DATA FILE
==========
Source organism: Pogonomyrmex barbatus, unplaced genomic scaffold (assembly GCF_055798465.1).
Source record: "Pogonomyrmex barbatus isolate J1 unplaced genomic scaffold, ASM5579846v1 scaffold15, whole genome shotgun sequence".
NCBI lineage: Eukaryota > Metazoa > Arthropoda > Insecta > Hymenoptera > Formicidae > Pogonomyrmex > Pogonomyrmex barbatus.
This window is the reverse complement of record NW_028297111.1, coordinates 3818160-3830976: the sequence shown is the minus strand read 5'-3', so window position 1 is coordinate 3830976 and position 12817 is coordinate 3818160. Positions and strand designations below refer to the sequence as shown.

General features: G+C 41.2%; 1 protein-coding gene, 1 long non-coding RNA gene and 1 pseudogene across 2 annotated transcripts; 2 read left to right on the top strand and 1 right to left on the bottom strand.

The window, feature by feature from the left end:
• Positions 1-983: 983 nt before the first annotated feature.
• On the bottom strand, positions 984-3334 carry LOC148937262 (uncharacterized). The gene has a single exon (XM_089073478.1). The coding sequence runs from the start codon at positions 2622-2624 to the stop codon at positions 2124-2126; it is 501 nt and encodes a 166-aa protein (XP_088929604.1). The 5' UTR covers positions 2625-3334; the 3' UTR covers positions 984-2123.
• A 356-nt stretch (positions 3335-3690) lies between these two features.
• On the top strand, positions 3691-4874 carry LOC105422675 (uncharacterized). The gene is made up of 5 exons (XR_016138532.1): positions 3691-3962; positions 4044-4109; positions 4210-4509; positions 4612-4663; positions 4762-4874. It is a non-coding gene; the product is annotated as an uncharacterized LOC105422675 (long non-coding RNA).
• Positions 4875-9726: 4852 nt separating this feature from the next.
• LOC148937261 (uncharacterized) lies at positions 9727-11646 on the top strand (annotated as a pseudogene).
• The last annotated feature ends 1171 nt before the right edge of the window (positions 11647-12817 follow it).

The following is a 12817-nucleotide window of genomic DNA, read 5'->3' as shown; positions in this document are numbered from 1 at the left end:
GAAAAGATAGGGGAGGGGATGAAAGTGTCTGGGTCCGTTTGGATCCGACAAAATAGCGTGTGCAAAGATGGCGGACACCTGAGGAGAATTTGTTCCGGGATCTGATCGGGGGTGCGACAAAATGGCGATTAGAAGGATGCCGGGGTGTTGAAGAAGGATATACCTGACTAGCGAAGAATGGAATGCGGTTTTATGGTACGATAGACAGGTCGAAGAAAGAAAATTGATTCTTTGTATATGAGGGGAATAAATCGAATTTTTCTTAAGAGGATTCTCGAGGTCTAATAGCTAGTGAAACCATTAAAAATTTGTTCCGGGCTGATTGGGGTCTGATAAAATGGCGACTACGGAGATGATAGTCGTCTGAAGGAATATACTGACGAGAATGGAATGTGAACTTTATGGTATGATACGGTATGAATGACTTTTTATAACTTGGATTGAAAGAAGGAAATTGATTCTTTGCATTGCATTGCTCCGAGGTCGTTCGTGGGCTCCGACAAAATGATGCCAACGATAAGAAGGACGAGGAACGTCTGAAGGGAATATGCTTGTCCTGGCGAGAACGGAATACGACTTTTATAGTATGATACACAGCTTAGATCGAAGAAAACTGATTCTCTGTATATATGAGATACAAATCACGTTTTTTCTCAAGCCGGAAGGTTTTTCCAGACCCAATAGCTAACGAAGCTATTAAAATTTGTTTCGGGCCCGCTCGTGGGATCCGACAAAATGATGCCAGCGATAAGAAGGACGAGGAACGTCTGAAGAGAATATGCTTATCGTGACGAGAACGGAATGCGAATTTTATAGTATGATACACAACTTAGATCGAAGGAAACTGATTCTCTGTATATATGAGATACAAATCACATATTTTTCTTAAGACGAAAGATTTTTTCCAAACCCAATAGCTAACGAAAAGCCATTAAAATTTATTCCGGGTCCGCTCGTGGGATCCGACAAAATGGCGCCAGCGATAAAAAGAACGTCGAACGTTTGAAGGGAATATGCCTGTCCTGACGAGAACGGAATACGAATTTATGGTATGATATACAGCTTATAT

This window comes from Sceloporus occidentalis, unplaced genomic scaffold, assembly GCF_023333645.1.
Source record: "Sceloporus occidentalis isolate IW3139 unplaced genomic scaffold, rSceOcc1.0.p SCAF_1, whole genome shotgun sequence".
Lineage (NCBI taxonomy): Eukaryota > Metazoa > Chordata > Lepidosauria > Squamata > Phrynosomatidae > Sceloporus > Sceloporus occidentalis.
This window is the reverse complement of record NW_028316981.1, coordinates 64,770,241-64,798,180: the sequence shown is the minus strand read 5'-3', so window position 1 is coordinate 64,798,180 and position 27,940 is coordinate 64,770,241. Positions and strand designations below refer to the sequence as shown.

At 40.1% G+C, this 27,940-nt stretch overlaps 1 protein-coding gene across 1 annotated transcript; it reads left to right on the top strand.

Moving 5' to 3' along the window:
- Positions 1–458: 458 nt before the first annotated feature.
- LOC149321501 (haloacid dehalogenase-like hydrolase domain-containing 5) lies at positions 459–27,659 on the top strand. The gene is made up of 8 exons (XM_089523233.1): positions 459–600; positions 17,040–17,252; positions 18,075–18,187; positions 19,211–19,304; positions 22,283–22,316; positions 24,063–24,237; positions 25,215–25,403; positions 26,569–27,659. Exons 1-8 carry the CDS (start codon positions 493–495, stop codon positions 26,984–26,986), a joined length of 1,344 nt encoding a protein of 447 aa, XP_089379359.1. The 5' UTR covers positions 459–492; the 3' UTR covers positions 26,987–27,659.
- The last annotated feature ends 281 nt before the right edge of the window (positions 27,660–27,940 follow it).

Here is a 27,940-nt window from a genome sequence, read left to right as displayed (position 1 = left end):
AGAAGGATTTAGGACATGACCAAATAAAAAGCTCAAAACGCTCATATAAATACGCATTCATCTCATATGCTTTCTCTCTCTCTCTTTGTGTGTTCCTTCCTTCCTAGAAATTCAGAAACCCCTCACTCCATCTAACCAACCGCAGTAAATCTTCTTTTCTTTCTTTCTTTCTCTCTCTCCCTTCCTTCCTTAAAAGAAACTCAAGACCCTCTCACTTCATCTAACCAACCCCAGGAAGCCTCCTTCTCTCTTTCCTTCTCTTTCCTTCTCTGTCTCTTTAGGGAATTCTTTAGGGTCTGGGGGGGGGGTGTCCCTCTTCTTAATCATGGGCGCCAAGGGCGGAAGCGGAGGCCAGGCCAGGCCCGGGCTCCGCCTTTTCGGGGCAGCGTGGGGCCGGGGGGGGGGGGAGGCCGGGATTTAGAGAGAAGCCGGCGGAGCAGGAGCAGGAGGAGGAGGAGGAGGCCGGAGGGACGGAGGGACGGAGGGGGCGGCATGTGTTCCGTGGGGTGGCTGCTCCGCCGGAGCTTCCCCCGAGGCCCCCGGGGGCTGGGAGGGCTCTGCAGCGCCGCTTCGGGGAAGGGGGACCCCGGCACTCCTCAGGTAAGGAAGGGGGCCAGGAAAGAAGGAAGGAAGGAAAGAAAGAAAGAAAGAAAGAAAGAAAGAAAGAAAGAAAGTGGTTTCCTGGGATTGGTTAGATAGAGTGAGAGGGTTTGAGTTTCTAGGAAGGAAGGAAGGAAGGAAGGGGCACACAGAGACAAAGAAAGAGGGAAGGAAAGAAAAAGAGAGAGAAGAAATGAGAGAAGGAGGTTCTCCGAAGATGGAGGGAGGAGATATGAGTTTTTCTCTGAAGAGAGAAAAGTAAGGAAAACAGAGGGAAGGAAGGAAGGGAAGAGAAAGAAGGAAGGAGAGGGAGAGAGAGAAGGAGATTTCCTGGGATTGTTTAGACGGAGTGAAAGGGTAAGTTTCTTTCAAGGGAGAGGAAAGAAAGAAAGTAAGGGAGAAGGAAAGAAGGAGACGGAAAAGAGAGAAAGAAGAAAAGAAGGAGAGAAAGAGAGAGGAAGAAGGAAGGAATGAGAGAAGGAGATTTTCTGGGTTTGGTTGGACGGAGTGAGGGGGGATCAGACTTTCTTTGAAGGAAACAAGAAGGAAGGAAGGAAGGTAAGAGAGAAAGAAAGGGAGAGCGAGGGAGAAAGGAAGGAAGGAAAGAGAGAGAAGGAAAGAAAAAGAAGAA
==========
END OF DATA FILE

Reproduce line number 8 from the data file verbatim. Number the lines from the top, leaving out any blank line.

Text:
• On the bottom strand, positions 984-3334 carry LOC148937262 (uncharacterized). The gene has a single exon (XM_089073478.1). The coding sequence runs from the start codon at positions 2622-2624 to the stop codon at positions 2124-2126; it is 501 nt and encodes a 166-aa protein (XP_088929604.1). The 5' UTR covers positions 2625-3334; the 3' UTR covers positions 984-2123.